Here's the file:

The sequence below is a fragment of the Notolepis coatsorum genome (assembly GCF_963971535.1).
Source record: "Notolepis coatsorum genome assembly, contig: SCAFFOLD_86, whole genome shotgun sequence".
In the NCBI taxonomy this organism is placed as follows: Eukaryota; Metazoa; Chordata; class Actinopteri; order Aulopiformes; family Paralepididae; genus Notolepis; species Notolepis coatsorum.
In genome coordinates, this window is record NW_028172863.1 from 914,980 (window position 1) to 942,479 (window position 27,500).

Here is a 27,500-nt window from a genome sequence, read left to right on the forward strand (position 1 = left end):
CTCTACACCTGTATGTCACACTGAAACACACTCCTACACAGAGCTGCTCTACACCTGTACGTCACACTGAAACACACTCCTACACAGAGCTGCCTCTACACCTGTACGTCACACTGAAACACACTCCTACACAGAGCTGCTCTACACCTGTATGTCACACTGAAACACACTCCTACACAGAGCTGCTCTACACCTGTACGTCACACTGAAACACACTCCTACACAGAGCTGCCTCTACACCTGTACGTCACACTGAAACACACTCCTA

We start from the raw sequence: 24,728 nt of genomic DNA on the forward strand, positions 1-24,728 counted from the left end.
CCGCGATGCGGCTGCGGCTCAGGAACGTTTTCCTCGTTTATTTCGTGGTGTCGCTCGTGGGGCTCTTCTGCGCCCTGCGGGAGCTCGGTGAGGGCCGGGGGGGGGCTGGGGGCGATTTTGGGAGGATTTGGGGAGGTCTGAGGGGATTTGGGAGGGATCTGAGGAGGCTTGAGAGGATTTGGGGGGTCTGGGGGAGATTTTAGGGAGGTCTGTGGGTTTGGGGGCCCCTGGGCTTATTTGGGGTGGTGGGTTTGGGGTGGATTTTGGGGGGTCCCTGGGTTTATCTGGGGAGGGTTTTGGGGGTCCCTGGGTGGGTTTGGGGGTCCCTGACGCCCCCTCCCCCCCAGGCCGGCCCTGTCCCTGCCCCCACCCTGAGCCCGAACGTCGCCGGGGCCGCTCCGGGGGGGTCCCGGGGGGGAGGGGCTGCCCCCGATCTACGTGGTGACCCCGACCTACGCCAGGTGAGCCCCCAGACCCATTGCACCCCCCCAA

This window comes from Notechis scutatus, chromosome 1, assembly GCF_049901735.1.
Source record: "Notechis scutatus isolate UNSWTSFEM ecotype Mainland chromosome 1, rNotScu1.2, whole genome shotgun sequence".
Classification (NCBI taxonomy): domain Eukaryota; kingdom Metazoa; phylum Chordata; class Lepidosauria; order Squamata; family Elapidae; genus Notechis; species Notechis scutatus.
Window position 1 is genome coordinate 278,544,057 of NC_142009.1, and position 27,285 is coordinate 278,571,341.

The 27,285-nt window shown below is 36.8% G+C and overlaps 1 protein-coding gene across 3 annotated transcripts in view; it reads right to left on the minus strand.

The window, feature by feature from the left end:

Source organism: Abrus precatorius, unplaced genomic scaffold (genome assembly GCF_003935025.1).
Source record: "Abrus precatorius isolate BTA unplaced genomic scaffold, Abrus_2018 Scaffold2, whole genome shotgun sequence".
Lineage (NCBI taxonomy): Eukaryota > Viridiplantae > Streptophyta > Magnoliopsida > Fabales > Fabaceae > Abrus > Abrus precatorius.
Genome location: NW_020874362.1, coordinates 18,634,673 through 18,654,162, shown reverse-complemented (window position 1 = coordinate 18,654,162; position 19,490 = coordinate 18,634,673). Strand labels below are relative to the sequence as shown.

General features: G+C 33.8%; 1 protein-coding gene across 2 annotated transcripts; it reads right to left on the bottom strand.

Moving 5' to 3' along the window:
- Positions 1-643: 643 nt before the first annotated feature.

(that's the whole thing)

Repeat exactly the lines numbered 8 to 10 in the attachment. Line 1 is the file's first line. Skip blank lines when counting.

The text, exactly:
CCGCGATGCGGCTGCGGCTCAGGAACGTTTTCCTCGTTTATTTCGTGGTGTCGCTCGTGGGGCTCTTCTGCGCCCTGCGGGAGCTCGGTGAGGGCCGGGGGGGGGCTGGGGGCGATTTTGGGAGGATTTGGGGAGGTCTGAGGGGATTTGGGAGGGATCTGAGGAGGCTTGAGAGGATTTGGGGGGTCTGGGGGAGATTTTAGGGAGGTCTGTGGGTTTGGGGGCCCCTGGGCTTATTTGGGGTGGTGGGTTTGGGGTGGATTTTGGGGGGTCCCTGGGTTTATCTGGGGAGGGTTTTGGGGGTCCCTGGGTGGGTTTGGGGGTCCCTGACGCCCCCTCCCCCCCAGGCCGGCCCTGTCCCTGCCCCCACCCTGAGCCCGAACGTCGCCGGGGCCGCTCCGGGGGGGTCCCGGGGGGGAGGGGCTGCCCCCGATCTACGTGGTGACCCCGACCTACGCCAGGTGAGCCCCCAGACCCATTGCACCCCCCCAA

This window comes from Notechis scutatus, chromosome 1, assembly GCF_049901735.1.
Source record: "Notechis scutatus isolate UNSWTSFEM ecotype Mainland chromosome 1, rNotScu1.2, whole genome shotgun sequence".